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really think about it or plan it, they just, you know the antenna is unfortunately the only metaphor. You pick stuff up and you come back to it years later and say by God that's what its all about. And I think the paintings he was doing in the forties and fifties and sixties and in these paintings since 1988, you know you can just see universes. SCENE 33 start middle story. TRACK, CLOSE UP from Mirka Mora to John Perceval. SUPER TITLE IN: Travel. FILMMAKERS NARRATION. In the hope of inspiration for painting, we took him on a pilgrimage to the Great Wall of China and then to Wales where he would reunite with dear children of the juggernaut artist family, into which he married in the wartime 1940s. Travel provided me with filming opportunities and a bonus of seeing my son, John's grandson, for the first time since he was a baby. STUDIO OBJECTS. FAMILY PHOTOGRAPHS. INT. MARLOW CENTRES ATTENTION. SCENE 34 ATLAS TRAVEL SERVICE: INT: HAND HELD CAMERA. Amit Holckner and Ken McGregor. Amit: We're going Tuesday the 30th July, Melbourne to Sydney departing at 19.45 getting in at 21.05 and then we connect with Sydney Beijing. SCENE 35 PERCEVAL/MORA TRACKING SEQUENCE MORA. Subtitled. John Reed always talked to me about Sam Atyeo so he must have been the Father, the Granpa (laughs nervously), but Sunday (Reed) loved Sam Atyeo too. Well Sunday and Cynthia always loved the same men. (Laughs nervously). (Camera in panning, has rested on John as he contemplates what she has said. He grunts something in agreement, she seems to understand.).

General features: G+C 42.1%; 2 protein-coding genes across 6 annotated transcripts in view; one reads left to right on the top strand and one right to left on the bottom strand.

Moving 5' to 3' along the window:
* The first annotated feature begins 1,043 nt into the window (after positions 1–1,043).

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Why are you thinking of Sam Atyeo John? SCENE 36 TRAVEL AGENT: INT: HAND HELD CAMERA. Amit and Ken McGregor. Amit: 13th of August we've got a flight from London to Capetown, its BA 59 13 August leaving at 6.10 pm getting in the next day. Ken McGregor. Camera pans from Amit to Ken) He might do one painting a week. And then he'll work for 5 weeks solid and get 5 paintings out and then he'll stop for six months cause he's either had enough painting or he's lost the inspiration. Jump cut Ken McGregor. Do you find it hard to talk with this thing shoved in your ear? AMIT: Yes its a pain in the arse actually. SCENE 38 PERCEVAL/MORA TRACKING PAN. INT. MORA: John and Sunday came to see you when you were in hospital...............remember? (camera tracks from one to the other)........ (Perceval mutters something) ....... They said you had a sore bottom. Do you remember having a sore bottom (she laughs). STUDIO OBJECTS. NEWSPAPER ARTICLES. HOSPITAL. PHOTO. CLOSE UP TRACKING SHOTS OF HEADLINES. PAINTINGS: STUDIO OBJECTS. INT: PATIENT SERIES: THE PATIENT, MAN WITH MICE, WHITE RHINO WITH HORNS AND MAN WITH BUTTERFLY, DATED AROUND 1981; SCENE 39 EXT - DRAMATISED SEQUENCE 6. An exquisite white rhinoceros with horns. Dream like, mist filled landscape. Relief through the animal's beauty. PAINTINGS: FROM PERCEVAL'S PATIENT WHITE RHINO WITH HORNS.
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LARWIL Past Laurundal on the way to Preston TAFE, felt sorry for john. SCENE 40 EXT - ENVIRONMENT - SUBURBAN ROOFS AT NIGHT.

SCENE 41 -

EXT - DRIVE BY - ENVIRONMENT John Perceval (1995) and Ken MacGregor sitting alongside each other in the car. PERCEVAL Seen David Larwill lately Ken? MCGREGOR I saw him last week, yeah. He's working on your portrait furiously. PERCEVAL. (Impatiently) Still? MCGREGOR Yep, he's doing two of them, he said that they coming out very well. are